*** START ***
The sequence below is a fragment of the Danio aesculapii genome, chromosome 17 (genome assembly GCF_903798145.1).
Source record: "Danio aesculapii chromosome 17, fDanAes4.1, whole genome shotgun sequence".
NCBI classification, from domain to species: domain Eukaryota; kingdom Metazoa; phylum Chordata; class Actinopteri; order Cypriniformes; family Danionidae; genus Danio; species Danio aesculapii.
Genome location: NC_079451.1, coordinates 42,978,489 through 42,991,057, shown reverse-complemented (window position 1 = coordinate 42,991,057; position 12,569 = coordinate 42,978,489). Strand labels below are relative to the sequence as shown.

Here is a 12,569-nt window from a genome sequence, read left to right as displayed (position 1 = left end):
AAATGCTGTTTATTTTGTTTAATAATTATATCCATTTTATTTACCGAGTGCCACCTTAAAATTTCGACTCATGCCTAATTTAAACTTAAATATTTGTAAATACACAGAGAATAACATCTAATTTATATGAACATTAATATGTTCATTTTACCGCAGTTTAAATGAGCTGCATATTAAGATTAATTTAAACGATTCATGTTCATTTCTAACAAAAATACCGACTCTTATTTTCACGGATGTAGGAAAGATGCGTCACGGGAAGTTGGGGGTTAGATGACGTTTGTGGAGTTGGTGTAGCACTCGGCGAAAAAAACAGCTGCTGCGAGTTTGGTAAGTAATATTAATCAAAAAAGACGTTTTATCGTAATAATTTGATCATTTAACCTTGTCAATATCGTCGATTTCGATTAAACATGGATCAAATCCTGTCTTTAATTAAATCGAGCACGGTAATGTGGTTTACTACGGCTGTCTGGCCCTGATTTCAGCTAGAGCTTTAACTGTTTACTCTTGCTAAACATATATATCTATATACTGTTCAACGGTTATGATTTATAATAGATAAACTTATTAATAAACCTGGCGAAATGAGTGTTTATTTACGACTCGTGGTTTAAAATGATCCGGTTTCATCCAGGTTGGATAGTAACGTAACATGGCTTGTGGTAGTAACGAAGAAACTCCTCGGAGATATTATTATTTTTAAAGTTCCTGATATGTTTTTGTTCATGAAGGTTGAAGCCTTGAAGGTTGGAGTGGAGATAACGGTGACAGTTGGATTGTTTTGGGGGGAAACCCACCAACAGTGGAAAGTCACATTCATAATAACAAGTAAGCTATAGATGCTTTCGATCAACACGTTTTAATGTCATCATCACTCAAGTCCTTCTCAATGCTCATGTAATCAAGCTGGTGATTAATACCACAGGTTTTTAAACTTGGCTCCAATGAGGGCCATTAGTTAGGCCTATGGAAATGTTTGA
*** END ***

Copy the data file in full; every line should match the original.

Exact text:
The sequence below is a fragment of the Danio aesculapii genome, chromosome 17 (genome assembly GCF_903798145.1).
Source record: "Danio aesculapii chromosome 17, fDanAes4.1, whole genome shotgun sequence".
NCBI classification, from domain to species: domain Eukaryota; kingdom Metazoa; phylum Chordata; class Actinopteri; order Cypriniformes; family Danionidae; genus Danio; species Danio aesculapii.
Genome location: NC_079451.1, coordinates 42,978,489 through 42,991,057, shown reverse-complemented (window position 1 = coordinate 42,991,057; position 12,569 = coordinate 42,978,489). Strand labels below are relative to the sequence as shown.

Here is a 12,569-nt window from a genome sequence, read left to right as displayed (position 1 = left end):
AAATGCTGTTTATTTTGTTTAATAATTATATCCATTTTATTTACCGAGTGCCACCTTAAAATTTCGACTCATGCCTAATTTAAACTTAAATATTTGTAAATACACAGAGAATAACATCTAATTTATATGAACATTAATATGTTCATTTTACCGCAGTTTAAATGAGCTGCATATTAAGATTAATTTAAACGATTCATGTTCATTTCTAACAAAAATACCGACTCTTATTTTCACGGATGTAGGAAAGATGCGTCACGGGAAGTTGGGGGTTAGATGACGTTTGTGGAGTTGGTGTAGCACTCGGCGAAAAAAACAGCTGCTGCGAGTTTGGTAAGTAATATTAATCAAAAAAGACGTTTTATCGTAATAATTTGATCATTTAACCTTGTCAATATCGTCGATTTCGATTAAACATGGATCAAATCCTGTCTTTAATTAAATCGAGCACGGTAATGTGGTTTACTACGGCTGTCTGGCCCTGATTTCAGCTAGAGCTTTAACTGTTTACTCTTGCTAAACATATATATCTATATACTGTTCAACGGTTATGATTTATAATAGATAAACTTATTAATAAACCTGGCGAAATGAGTGTTTATTTACGACTCGTGGTTTAAAATGATCCGGTTTCATCCAGGTTGGATAGTAACGTAACATGGCTTGTGGTAGTAACGAAGAAACTCCTCGGAGATATTATTATTTTTAAAGTTCCTGATATGTTTTTGTTCATGAAGGTTGAAGCCTTGAAGGTTGGAGTGGAGATAACGGTGACAGTTGGATTGTTTTGGGGGGAAACCCACCAACAGTGGAAAGTCACATTCATAATAACAAGTAAGCTATAGATGCTTTCGATCAACACGTTTTAATGTCATCATCACTCAAGTCCTTCTCAATGCTCATGTAATCAAGCTGGTGATTAATACCACAGGTTTTTAAACTTGGCTCCAATGAGGGCCATTAGTTAGGCCTATGGAAATGTTTGA